Marcus Brandon and the panel were told by an audience member that today Dick Cheney lobbied Republican legislators in Maryland to vote for its marriage equality bill, and Marcus Brandon noted that this illustrates the power of personal relationships affecting political decisions regardless of party affiliation — and that 10 Democrats in the NC general assembly voted to put this amendment on the ballot.

Another audience member asked a question that also illustrates a problem in education about the amendment — she described it as a vote on marriage equality. It’s not — it’s about stopping an effort to write into our state constitution to permanently bar gays and lesbians from marrying — or for the state to pass civil unions, and eliminates domestic partnerships and legal relationship recognition that exists at some municipal levels.

It was noted by an audience member that Arizona originally rejected an amendment that was too broad, and would have affected unmarried senior citizens, and it failed. Of course they went back to narrow it to only discriminate as LGBT couples it passed, but that it is possible to beat back this amendment. Mandy Carter noted one harm is that the amendment will take away the city/county domestic partnership recognition that exist right here in Durham.

There was a question about the issue of the “progressive bubbles” where we know the amendment will lose, but the areas of the state that are more conservative. Marcus Brandon stressed that there have been big turnouts for rallies in Asheville, Charlotte and Greensboro that bode well in a primary that will have low turnout. He said “just make sure you bring 5 people to the polls.”

You have to be clear, Mandy Carter said, that you tell people to vote “AGAINST” the amendment, since that’s the language on the ballot, to make sure there is no confusion about the outcome. She also said that this amendment is only one of many serious issues that the Republican lawmakers who slid in during the 2010 elections are driving that do not reflect the political progress NC has already made — women’s rights, immigration rights, etc. — that fair-minded North Carolinians are trying to beat back.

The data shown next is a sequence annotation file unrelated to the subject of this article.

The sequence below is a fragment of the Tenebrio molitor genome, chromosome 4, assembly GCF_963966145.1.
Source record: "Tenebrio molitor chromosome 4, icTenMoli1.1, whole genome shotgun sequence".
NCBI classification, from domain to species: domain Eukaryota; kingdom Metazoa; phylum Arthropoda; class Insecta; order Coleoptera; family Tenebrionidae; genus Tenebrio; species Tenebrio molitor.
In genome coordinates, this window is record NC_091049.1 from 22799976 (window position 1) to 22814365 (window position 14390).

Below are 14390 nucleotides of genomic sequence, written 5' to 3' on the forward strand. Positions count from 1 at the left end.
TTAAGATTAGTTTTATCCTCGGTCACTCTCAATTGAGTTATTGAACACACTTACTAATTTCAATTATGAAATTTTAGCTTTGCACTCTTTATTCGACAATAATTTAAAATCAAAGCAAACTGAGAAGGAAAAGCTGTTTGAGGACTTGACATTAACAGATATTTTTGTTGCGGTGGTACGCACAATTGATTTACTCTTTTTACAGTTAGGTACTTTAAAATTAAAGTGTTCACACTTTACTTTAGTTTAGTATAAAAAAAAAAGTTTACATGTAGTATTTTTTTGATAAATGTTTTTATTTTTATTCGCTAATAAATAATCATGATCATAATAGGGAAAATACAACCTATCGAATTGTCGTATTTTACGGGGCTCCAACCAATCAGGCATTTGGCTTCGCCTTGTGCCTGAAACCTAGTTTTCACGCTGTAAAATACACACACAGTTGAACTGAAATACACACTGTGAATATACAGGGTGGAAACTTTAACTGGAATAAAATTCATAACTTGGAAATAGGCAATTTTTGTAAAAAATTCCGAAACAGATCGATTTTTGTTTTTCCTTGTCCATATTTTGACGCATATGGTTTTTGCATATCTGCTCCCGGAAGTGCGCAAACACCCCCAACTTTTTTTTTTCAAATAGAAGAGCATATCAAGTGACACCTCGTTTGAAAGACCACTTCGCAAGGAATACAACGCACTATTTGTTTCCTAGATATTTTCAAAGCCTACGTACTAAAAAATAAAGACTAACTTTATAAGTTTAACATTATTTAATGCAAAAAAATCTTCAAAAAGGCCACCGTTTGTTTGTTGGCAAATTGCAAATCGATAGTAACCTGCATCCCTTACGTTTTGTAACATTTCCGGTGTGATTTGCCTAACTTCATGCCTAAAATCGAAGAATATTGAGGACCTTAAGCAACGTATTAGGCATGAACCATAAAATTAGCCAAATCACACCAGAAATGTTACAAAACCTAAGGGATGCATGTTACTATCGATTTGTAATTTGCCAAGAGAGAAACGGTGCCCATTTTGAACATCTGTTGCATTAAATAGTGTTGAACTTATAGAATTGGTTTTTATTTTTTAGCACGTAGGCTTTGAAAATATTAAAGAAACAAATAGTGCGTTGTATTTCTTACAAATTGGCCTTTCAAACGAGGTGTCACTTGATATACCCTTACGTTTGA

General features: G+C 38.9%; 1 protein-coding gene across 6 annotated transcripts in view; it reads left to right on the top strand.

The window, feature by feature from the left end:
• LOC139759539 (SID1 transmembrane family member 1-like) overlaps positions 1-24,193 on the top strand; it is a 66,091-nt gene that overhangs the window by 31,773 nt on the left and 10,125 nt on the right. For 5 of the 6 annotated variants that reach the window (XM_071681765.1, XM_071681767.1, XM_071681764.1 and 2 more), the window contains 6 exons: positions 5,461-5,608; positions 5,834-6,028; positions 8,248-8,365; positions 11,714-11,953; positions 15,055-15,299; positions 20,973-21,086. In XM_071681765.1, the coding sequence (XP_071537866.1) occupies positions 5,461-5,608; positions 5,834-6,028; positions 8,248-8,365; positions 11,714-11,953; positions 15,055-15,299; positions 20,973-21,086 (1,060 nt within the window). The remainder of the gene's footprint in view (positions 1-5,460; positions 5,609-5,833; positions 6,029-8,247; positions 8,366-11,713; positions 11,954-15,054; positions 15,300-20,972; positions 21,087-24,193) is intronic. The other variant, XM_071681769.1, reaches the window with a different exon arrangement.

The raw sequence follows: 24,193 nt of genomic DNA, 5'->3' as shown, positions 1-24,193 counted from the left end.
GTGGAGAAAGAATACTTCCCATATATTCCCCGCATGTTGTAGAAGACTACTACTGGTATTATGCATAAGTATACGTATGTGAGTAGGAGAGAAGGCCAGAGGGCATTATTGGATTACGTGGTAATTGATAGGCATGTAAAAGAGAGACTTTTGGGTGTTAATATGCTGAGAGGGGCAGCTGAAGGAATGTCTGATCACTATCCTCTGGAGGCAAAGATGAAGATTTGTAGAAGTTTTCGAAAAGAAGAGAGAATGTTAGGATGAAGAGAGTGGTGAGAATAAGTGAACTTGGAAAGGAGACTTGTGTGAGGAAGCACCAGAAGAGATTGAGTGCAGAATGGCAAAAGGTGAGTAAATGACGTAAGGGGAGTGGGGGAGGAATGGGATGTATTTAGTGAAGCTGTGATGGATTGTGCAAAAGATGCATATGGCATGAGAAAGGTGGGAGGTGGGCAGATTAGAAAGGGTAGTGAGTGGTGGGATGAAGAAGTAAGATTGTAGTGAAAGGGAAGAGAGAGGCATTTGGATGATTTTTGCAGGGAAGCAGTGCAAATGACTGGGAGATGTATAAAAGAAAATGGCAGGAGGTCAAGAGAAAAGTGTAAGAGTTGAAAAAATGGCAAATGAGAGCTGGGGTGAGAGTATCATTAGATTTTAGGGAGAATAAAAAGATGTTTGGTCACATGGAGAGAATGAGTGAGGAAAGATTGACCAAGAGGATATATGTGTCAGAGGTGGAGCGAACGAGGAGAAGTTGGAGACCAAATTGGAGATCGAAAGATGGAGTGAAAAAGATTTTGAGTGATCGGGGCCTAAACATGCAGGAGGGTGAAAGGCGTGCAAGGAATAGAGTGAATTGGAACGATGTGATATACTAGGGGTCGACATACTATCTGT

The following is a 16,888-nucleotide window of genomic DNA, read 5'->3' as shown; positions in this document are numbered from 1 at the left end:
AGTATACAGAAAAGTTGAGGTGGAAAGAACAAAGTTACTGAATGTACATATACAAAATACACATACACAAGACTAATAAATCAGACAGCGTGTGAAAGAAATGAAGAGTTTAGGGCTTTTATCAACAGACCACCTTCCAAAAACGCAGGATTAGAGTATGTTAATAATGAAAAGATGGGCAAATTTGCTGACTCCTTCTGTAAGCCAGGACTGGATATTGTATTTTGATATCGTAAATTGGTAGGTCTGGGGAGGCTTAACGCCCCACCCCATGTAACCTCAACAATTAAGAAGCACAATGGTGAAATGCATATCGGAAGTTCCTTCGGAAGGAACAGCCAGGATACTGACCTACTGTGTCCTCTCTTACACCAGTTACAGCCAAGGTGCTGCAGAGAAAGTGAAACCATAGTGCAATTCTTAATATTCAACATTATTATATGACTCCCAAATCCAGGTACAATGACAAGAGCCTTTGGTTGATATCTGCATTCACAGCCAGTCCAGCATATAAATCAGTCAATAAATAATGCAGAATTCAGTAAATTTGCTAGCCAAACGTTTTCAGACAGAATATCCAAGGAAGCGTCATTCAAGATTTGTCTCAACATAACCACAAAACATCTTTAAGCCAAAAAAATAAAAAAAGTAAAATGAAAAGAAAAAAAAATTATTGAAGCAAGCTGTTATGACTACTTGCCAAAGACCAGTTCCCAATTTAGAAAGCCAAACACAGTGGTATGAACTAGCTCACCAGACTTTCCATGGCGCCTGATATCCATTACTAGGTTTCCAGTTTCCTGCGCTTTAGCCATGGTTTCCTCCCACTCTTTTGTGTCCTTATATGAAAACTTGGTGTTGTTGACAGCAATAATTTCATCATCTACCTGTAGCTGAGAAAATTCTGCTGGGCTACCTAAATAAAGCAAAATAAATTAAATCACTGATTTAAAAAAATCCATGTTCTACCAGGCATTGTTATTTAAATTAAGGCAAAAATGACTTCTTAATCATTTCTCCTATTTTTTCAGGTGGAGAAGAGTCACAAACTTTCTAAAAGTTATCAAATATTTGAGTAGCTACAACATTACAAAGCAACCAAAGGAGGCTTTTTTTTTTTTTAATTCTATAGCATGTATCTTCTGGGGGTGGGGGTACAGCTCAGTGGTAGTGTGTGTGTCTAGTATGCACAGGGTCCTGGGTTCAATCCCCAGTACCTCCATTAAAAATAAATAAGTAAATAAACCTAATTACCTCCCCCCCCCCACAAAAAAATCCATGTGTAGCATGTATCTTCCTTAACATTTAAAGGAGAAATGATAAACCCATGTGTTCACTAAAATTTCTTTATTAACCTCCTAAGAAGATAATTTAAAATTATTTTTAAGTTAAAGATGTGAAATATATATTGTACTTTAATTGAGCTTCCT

The amendment is designed to deny human rights. That is the insidious aspect of this.” —  Jimmy Creech.

All of Us NC, a multiracial, diverse alliance of North Carolinians working to educate voters about the amendment, stressed how hard it is to “play defense” against a negative amendment — it’s a lot harder to do than fight for, say, marriage equality. But it can be done — this state elected Barack Obama in 2008.  As a diverse community, we can say that we turned away bigotry.”

After the forum I asked organizer Brandon Hicks for his thoughts about the day and the role NCCU played (and we got a little shout out at the end).

The NCCU Law School Teach-In discussed the legal implications of the proposed amendment, which defines marriage between a man and a woman as the “only legal domestic union” recognized by the state. On the panel: Barbera Fedders, of UNC-CH School of Law, Irving Joyner, Angela Gilmore, and Lydia Lavelle of NCCU’s School of Law, and James Coleman of Duke University School of Law.

Jen Jones continued her 322-mile run across the state, hitting mile 150 here and jogging her heart out, adding two miles running though my old neighborhood, Old West Durham, heading south on Ninth Street and down to the Pinhook on Main, raising awareness about the harms of Amendment One, registering even more voters. Durham’s People’s Alliance was out in force, passing out yard signs for people to show their opposition to the ballot initiative.

Photos below the fold.